# Math 2260 Written HW #10 Solutions

advertisement ```Math 2260 Written HW #10 Solutions
1. Consider the sequence
1 1 3 5 7 9
− , , , , , ,... .
2 5 10 17 26 37
What is the nth term in this sequence?
Answer: Notice that the sequence of numerators is
−1, 1, 3, 5, 7, 9, . . .
which is just the odd numbers starting from −1. In fact, we can recognize that the nth term
in this sequence of numerators is 2n − 3.
On the other hand, the sequence of denominators is
2, 5, 10, 17, 26, 37, . . .
which doesn’t look like anything in particular, but if you subtract one from each term you
get
1, 4, 9, 16, 25, 36, . . .
which is obviously the sequence of perfect squares. Therefore, the nth term in the sequence
of denominators is n2 + 1.
Putting this together, then, the nth term of the given sequence is
2n − 3
.
n2 + 1
2. Consider the sequence (an )∞
n=1 where
an =
n!
.
nn
Does the sequence converge or diverge? If it converges, find the limit. If it diverges, explain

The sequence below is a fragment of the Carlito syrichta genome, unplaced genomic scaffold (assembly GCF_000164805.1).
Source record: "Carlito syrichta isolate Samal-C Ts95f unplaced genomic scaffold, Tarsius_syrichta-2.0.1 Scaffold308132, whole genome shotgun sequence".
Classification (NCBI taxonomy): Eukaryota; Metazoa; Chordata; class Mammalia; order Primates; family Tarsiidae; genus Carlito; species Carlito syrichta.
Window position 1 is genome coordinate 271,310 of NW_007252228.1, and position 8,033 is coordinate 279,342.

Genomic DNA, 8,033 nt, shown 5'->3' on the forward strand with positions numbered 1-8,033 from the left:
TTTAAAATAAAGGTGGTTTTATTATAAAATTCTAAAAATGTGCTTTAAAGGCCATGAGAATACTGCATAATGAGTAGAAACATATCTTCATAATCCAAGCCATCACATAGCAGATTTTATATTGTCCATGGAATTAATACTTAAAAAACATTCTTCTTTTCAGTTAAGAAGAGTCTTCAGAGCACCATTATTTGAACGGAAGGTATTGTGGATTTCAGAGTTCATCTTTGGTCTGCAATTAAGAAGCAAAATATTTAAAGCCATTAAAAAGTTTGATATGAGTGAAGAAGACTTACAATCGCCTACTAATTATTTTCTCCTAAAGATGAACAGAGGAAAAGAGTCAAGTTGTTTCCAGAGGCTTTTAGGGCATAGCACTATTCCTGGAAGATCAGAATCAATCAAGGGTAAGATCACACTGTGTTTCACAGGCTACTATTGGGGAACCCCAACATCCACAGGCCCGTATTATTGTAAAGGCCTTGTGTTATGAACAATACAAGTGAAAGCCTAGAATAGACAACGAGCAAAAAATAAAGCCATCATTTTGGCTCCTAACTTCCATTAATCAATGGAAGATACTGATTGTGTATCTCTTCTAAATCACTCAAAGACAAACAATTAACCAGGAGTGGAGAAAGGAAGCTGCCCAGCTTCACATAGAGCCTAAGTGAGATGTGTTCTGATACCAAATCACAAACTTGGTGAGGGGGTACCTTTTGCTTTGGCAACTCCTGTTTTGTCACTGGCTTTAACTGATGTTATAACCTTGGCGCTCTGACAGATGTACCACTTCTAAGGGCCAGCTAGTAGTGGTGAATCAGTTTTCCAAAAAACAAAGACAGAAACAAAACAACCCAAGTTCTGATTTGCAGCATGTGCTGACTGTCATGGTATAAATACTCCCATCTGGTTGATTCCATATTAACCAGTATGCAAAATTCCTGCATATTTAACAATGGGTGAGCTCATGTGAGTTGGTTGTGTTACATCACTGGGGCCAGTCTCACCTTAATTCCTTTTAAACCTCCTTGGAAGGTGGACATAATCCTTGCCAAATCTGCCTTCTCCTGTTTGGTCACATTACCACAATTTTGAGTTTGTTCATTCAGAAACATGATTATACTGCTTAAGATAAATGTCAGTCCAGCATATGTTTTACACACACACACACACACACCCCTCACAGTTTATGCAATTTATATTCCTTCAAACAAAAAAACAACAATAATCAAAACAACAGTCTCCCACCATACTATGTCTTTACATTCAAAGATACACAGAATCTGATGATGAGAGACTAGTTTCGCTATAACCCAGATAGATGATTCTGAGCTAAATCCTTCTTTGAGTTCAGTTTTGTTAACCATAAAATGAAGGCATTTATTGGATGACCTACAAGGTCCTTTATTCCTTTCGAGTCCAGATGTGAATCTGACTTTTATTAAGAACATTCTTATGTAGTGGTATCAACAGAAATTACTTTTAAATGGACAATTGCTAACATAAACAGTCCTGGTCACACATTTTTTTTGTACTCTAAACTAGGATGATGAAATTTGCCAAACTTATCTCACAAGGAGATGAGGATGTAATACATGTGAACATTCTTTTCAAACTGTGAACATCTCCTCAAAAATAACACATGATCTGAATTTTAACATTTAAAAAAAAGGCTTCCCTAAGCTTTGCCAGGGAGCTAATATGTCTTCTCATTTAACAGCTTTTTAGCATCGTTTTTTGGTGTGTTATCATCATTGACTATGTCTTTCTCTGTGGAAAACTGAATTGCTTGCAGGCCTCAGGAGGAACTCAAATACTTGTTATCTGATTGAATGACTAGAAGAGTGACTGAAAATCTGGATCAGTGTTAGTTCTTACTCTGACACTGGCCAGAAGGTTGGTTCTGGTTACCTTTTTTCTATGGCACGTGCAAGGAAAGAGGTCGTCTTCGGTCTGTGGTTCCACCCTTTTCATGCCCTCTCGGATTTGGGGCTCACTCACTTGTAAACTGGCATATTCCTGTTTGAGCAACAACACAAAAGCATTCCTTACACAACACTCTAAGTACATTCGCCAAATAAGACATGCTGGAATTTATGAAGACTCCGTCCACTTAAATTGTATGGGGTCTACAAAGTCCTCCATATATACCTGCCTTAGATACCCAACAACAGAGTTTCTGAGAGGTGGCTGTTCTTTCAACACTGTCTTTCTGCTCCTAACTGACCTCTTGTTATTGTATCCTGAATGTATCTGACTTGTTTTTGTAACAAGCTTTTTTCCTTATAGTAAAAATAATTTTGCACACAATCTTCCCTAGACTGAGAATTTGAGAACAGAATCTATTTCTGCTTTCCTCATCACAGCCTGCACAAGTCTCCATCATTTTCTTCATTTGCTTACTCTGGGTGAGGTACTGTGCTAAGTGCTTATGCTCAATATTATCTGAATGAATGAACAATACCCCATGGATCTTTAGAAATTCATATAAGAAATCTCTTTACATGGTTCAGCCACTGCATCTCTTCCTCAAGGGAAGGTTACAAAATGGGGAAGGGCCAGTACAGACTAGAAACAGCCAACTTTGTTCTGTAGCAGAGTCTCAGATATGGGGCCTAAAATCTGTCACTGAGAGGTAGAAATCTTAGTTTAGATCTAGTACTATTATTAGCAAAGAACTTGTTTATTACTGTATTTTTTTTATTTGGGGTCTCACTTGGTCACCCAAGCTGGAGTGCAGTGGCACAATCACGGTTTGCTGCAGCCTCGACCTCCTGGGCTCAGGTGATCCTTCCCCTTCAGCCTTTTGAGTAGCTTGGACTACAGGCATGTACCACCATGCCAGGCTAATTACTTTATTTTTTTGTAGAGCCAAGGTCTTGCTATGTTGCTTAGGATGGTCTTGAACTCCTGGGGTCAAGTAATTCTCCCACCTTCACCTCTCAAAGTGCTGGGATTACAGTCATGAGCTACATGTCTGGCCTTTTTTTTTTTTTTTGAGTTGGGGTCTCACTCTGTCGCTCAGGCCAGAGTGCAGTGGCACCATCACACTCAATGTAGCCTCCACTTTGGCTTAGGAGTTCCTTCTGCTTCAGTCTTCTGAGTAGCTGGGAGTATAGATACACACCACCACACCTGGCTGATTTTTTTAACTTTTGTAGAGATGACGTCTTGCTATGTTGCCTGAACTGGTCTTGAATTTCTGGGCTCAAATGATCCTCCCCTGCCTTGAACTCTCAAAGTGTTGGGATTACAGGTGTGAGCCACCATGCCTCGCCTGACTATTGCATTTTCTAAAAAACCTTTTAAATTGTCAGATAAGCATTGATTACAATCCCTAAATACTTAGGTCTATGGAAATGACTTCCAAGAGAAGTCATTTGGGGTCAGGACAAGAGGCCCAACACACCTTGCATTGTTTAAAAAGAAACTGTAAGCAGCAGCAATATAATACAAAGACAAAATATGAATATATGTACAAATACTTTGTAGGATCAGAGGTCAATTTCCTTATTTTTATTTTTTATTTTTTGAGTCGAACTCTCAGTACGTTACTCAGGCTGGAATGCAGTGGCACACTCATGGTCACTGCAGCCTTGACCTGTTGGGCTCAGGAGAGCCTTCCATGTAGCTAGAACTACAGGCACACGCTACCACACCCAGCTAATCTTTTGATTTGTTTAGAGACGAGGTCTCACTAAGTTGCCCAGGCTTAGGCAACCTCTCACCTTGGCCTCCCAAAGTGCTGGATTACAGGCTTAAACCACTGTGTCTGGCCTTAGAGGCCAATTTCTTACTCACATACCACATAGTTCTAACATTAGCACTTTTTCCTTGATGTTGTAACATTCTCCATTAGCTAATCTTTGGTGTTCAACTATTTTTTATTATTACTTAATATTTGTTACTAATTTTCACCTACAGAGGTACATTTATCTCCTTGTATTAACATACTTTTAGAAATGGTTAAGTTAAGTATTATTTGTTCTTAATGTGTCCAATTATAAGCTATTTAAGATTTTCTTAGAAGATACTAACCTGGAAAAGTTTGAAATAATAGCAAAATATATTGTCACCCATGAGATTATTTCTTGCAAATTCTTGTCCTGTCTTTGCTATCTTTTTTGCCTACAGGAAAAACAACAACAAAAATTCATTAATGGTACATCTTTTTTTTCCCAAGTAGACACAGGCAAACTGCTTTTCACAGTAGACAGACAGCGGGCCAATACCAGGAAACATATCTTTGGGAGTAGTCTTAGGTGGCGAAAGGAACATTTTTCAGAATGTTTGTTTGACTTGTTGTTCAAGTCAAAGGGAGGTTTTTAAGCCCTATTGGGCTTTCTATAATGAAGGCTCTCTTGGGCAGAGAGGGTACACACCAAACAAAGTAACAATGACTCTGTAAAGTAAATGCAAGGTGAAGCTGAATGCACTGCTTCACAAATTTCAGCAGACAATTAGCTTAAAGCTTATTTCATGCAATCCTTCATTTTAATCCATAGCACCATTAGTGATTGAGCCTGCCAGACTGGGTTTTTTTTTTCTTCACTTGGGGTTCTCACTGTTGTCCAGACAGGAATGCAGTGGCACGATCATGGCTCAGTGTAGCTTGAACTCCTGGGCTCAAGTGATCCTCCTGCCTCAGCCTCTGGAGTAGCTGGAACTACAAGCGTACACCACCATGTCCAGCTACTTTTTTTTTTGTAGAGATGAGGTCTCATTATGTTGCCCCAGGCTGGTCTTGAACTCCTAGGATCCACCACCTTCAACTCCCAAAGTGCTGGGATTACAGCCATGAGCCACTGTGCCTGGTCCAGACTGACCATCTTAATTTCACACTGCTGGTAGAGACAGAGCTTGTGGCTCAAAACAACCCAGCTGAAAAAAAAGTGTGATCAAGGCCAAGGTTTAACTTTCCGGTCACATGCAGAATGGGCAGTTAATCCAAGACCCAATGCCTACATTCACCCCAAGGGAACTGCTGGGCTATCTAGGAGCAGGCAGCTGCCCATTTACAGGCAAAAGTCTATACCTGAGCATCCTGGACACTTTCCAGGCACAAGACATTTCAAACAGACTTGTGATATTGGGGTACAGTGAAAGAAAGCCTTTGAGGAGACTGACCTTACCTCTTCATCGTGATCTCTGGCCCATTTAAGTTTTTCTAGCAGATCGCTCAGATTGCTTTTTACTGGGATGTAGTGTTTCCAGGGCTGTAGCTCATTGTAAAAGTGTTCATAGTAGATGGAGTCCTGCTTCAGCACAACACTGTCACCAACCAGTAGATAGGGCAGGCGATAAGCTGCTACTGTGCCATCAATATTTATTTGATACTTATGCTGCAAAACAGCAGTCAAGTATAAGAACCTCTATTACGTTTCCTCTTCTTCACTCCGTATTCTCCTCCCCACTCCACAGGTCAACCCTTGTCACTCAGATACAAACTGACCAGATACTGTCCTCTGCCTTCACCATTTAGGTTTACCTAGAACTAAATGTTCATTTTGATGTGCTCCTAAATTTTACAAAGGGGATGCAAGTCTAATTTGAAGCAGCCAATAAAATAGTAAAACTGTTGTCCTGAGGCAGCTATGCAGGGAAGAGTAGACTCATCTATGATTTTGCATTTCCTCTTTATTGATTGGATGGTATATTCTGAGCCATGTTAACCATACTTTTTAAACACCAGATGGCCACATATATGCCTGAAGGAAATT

why.
Answer: First, let me write out an slightly more explicitly:
an =
n &middot; (n − 1) &middot; (n − 2) &middot; &middot; &middot; &middot; &middot; 3 &middot; 2 &middot; 1
,
n &middot; n &middot; n &middot; &middot;&middot;&middot; &middot; n &middot; n &middot; n
where there are exactly n factors in both the numerator and the denominator. Re-writing
slightly, I see that
an =
n &middot; (n − 1) &middot; (n − 1) &middot; &middot; &middot; &middot; &middot; 3 &middot; 2 1
1
1
&middot; &lt;1&middot; = .
n &middot; n &middot; n &middot; &middot;&middot;&middot; &middot; n &middot; 2
n
n
n
On the other hand, an is always positive, so I have that
0 &lt; an &lt;
1
1
n
for all n.
Now, the sequence (0, 0, 0, 0, 0, 0, . . .) certainly converges to zero, and
1
=0
n→∞ n
lim
as well. Therefore, the sequence (an )∞
n=1 is trapped between two sequences, both converging
to zero. By the Sandwich Theorem, we can conclude that
lim an = 0
n→∞
as well.
2
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